Found in 11 Collections and/or Records:
Contains artwork created by Irv Koons Associates which document each stage of the creative process from development of the initial concept through creation of the final design approved for production. This series contains rough and finished sketches, comprehensives, mock-ups, mechanicals, and finished artwork for numerous package design projects. These materials are arranged alphabetically by company and grouped by media.
Clarita Violet Stubenbord (1909-2010) was an artist and designer working in the 1930s through the 1960s in New York. Her design work was primarily packaging design for the cosmetics industry. This collection is Stubenbord's portfolio of design work for major cosmetics houses, primarily Dorothy Gray, but also Elizabeth Arden and Estee Lauder.
This series contains the design drawings for a large number of Marc Harrison's projects for companies such as Cuisinart, Connoisseurs, Sabatier/Cuisine de France, ILZRO, and Krups. These drawings document how Harrison developed his ideas to create consumer products, particularly the Cuisinart food processor.
Commercial art, or advertising art, is art created for an enterprise to communicate reasons to buy goods and services, to create a recognizable logo, or to detail the correct performance of a task. The collection consists of original drawings, sketches, and paintings for unidentified cosmetic, powder, and perfume packaging.
Contains examples of Wawa product packaging, proofs and renderings of packaging artwork, and documents that trace the process of packaging design. In the mid 1990s, Wawa redesigned much of the packaging for their dairy and juice products (such as milk, ice cream, and flavored teas). A majority of items deal with these design changes, particularly the artwork for drink and ice cream cartons. These items also illustrate Wawa's interaction with various marketing, container, and supply companies that helped with the packaging redesign. Examples of these companies are Richard P. Ritter, Inc. (advertising and marketing firm), Turkey Hill Dairy, Sweetheart Cup Company, and container companies like Potlatch, Champion International, Westvaco, and Tetra Pak. The Packaging Series is divided into two Subseries: Containers and Design. The Containers Subseries includes examples of containers and artwork, and artwork proofs and renderings. The Design Subseries contains proofs, and containers that were part of the design process.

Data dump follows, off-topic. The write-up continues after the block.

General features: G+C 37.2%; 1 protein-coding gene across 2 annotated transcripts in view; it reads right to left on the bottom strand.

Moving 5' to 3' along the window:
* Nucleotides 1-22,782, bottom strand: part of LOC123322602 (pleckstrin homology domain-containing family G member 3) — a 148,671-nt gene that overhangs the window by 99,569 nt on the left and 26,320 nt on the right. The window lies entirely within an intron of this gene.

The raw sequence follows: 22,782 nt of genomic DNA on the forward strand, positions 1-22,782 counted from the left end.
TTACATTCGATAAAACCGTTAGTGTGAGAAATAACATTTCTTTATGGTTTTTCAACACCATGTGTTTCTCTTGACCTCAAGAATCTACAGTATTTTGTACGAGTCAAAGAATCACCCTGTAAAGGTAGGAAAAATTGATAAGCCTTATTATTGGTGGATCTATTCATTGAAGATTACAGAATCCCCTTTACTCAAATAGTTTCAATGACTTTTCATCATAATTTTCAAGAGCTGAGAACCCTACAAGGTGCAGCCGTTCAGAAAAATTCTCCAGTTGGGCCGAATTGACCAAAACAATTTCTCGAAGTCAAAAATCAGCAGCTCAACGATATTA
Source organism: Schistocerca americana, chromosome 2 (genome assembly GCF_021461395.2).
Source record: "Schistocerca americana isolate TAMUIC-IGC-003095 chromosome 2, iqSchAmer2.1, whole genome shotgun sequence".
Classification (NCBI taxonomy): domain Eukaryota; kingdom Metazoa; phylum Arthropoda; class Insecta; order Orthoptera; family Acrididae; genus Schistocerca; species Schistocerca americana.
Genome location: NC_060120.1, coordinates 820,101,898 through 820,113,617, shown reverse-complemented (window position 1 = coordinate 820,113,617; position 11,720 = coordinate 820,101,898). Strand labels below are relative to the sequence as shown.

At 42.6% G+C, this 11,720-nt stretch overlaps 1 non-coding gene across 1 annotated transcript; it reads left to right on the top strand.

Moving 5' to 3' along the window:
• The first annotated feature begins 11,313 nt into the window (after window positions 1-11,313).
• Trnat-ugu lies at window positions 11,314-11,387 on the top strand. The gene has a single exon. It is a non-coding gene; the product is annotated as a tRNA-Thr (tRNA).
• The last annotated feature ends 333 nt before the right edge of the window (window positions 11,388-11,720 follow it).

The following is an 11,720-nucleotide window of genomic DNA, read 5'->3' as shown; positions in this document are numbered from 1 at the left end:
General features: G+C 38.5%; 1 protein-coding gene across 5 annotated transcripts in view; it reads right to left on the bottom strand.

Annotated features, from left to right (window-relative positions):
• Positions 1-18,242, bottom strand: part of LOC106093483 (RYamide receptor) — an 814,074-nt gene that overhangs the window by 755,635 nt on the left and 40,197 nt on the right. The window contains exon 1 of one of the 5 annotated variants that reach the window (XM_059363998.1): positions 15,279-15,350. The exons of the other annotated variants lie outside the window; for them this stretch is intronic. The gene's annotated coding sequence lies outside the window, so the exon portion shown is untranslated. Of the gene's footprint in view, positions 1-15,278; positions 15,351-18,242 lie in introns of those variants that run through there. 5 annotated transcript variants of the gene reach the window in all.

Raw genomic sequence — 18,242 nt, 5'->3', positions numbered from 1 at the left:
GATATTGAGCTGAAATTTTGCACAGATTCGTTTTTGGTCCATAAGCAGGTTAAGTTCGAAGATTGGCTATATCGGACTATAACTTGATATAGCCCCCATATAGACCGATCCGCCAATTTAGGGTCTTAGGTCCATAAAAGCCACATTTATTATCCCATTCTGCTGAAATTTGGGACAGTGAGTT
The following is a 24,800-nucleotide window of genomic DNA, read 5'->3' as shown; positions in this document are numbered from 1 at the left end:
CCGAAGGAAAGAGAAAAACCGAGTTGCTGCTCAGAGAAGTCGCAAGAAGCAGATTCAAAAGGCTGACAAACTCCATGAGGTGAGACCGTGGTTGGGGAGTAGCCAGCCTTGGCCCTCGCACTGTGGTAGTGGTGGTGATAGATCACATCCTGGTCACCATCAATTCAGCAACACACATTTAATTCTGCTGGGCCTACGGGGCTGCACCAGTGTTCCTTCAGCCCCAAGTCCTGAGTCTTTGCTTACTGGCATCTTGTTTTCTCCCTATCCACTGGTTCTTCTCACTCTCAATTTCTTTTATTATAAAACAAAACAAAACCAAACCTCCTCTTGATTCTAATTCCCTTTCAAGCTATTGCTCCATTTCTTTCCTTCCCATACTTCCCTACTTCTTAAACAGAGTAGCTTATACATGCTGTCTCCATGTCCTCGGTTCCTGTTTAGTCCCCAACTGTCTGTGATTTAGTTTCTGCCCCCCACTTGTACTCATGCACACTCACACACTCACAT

Raymond Loewy (1893–1986) was one of the most well known industrial designers during the middle decades of the twentieth century. In 1934, he signed a contract with the Pennsylvania Railroad that launched a two-decade relationship with the "Standard Railroad of the World." Loewy's work for the Pennsy did much to establish his reputation as the leading figure in the century's most noteworthy American design style: streamlining. This collection consists of twelve presentation renderings executed in tempera on illustration board. The mats bear Loewy's signature, although the work was actually executed by others. The renderings generally conform, with slight variations, to photographs that show the work as actually built.
Raymond Loewy (1893–1986) was one of the most well known industrial designers during the middle decades of the twentieth century. Transportation, particularly automobiles, was always one of Loewy's passions. This is an interior design rendering for a Greyhound bus. The drawing was produced by an unidentified artist in Raymond Loewy's office, not by Loewy himself.
Series 3, Sketches and Samples, consists of various sketch and sample books as well as Geist & Geist’s swatch books.
This series consists of the historical materials relating to the various company histories that Marshall compiled throughout his career. Subseries A contains histories, ephemera, and photographs relating to the various companies. This group includes materials on all of the small, forgotten companies that were merged with or absorbed by the larger companies whose names survived through the years.
Subseries B, C, and D contain published sources of information on the various appliances and subjects of interest to Johnson. Subseries E are files on museum exhibitions and other museums Johnson visited and, in some cases, worked with. Subseries F contain the information Johnson compiled on various collectors and clubs for the appliances of interest. Subseries G are files and binders of photographs of the appliances and other items that Johnson had collected while researching particular products.
Subseries H are 65 ink on drafting linen production drawings (18"X24") for Wear-Ever's regular line of aluminum cookware products. These include drawings for coffee pots and perculators, tea kettles, pitchers, ricers, and several kinds of pans.
Subseries I are 203 ink on drafting linen production drawings for Wear-Ever's Kensington Ware line of aluminum giftware. While many of them were designed by Lurelle Guild, the drawings only note who drew them.
Subseries J are the actual small electric and hand-operated appliances, tools, and razors that Johnson collected to study while designing his products.
Contains technical drawings and information, including patents, design drawings, diagrams, instruction sheets, parts lists, and memoranda from the technical divisions of the company.
Thomas Lamb (1896-1988) was a industrial designer most noted for his design of physiologically efficient handles. His papers contain drawings, sketches, and artifacts pertaining to Lamb's career, which trace the development of his unique handle design, as well as his pursuits in the fields of textiles, cartoons, and writing, particularly for children.